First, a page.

Netting a Dinosaur: Brett French Radio Show Preview
By angelamontana

Posted: May 16, 2014

OK, so maybe pallid sturgeon aren’t dinosaurs, but they do look a lot like their ancestors that swam in waters at the same time as the dinosaurs 70 million years ago. I was lucky to get to spend part of a day last week with a U.S. Fish and Wildlife Service crew as they tried to net pallid sturgeon on the lowerYellowstone River, just outside of Williston, N.D. The drift nets they deployed tended to catch more paddlefish than sturgeon. Paddlefish were running upstream to spawn, so we got to see some of these cool fish with the long snouts, called rostrums, up close. But the sturgeon were also neat to see. They have heads shaped like an arrowhead: flat on the bottom and gently sloping up at the top, coming to a point at the nose. They are amazingly well adapted for living in such difficult rivers as the Yellowstone and Missouri. Now, only about 100 wild fish remain in the two waters and all of them are estimated to be more than 60 years old. Thanks to the netting crews, most of the wild fish have been captured and spawned at hatcheries, their progeny released into the two rivers to ensure the fish don’t become extinct. Now the question is whether the planted fish can naturally reproduce. To read the stories I wrote, log on to:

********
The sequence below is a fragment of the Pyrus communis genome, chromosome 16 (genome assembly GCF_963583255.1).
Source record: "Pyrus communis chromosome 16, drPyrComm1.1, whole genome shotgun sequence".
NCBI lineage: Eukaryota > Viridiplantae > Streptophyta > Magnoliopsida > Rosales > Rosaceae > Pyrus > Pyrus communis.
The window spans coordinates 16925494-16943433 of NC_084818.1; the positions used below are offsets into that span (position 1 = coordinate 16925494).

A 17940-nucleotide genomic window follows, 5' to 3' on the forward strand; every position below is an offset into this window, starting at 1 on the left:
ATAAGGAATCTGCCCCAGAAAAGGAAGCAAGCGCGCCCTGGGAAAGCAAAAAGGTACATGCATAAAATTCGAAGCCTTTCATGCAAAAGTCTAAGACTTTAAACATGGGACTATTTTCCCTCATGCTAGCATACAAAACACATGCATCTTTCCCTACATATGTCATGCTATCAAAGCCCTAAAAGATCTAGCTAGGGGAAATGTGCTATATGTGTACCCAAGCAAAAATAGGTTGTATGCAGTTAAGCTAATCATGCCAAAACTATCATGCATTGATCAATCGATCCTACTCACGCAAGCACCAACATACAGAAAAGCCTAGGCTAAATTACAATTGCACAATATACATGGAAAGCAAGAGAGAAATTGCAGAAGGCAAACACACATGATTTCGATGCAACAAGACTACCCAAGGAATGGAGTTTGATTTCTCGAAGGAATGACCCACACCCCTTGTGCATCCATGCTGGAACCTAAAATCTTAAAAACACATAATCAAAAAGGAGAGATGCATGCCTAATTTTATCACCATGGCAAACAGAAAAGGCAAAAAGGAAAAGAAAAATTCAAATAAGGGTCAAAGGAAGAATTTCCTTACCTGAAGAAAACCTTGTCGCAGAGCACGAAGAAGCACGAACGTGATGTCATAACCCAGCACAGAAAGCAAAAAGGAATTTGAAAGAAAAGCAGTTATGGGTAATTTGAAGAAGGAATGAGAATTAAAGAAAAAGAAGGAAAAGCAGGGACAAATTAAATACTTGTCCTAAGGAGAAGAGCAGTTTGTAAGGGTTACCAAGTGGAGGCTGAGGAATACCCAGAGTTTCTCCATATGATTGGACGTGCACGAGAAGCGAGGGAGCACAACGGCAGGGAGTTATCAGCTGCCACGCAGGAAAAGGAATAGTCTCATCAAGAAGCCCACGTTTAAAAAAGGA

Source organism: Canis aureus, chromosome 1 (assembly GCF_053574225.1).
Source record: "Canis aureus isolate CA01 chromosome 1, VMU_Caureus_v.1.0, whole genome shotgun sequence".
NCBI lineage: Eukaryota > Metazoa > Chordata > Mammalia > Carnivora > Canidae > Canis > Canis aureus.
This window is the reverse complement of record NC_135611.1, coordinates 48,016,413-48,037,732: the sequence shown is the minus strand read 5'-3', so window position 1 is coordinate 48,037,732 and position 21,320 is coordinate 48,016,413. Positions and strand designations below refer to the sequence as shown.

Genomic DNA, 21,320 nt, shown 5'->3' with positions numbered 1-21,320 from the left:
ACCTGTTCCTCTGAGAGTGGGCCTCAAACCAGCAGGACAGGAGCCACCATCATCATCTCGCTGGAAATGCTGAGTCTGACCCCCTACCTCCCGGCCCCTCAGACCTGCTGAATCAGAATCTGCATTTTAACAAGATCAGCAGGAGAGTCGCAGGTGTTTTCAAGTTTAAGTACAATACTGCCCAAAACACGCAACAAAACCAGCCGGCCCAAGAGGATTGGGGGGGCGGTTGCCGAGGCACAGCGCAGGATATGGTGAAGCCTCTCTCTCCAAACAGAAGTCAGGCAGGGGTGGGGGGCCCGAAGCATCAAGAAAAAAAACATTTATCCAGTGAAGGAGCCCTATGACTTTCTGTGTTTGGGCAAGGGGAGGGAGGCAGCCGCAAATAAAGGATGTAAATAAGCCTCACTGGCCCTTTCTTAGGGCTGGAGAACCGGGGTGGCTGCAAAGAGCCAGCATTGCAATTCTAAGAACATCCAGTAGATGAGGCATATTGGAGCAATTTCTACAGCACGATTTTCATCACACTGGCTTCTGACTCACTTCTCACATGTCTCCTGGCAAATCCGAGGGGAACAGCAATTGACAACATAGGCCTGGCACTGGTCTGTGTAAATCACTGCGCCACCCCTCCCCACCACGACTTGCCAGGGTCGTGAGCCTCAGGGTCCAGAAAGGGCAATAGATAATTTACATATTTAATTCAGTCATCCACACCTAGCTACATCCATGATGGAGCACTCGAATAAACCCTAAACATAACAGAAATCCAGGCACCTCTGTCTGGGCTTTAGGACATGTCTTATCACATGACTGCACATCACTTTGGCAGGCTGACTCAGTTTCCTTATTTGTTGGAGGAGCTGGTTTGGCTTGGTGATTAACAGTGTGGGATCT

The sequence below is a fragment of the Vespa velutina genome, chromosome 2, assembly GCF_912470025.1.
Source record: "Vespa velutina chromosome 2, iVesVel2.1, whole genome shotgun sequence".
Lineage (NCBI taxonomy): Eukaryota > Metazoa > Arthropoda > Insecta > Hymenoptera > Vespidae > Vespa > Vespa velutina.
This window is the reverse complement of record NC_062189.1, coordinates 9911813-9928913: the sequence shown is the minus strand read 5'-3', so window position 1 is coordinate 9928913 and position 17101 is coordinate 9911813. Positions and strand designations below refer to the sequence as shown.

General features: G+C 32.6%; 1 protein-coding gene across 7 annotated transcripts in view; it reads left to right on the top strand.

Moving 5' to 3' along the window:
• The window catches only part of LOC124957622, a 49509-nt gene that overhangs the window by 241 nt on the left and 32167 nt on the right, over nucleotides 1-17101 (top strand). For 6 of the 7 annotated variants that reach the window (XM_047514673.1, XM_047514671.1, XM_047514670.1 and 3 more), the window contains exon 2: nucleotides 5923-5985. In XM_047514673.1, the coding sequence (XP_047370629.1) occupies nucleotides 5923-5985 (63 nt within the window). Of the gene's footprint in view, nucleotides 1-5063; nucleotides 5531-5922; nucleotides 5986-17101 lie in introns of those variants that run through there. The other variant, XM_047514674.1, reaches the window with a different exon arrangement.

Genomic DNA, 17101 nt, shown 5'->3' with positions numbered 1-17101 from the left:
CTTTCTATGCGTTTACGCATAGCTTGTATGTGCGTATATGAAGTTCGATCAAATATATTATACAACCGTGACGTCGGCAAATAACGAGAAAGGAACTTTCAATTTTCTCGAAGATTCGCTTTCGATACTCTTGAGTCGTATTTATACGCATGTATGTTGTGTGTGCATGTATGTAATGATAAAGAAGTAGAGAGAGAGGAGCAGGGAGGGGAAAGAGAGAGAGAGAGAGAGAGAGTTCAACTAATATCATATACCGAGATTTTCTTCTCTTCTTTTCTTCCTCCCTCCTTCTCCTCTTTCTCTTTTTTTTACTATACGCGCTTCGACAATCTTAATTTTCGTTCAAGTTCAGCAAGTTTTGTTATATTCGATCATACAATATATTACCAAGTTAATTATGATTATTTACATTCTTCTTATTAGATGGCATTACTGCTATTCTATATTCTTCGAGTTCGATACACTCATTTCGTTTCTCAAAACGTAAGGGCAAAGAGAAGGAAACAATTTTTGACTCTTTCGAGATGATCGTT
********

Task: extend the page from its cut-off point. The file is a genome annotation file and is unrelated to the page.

(Written by Brett French – Outdoors Editor for the Billings Gazette)

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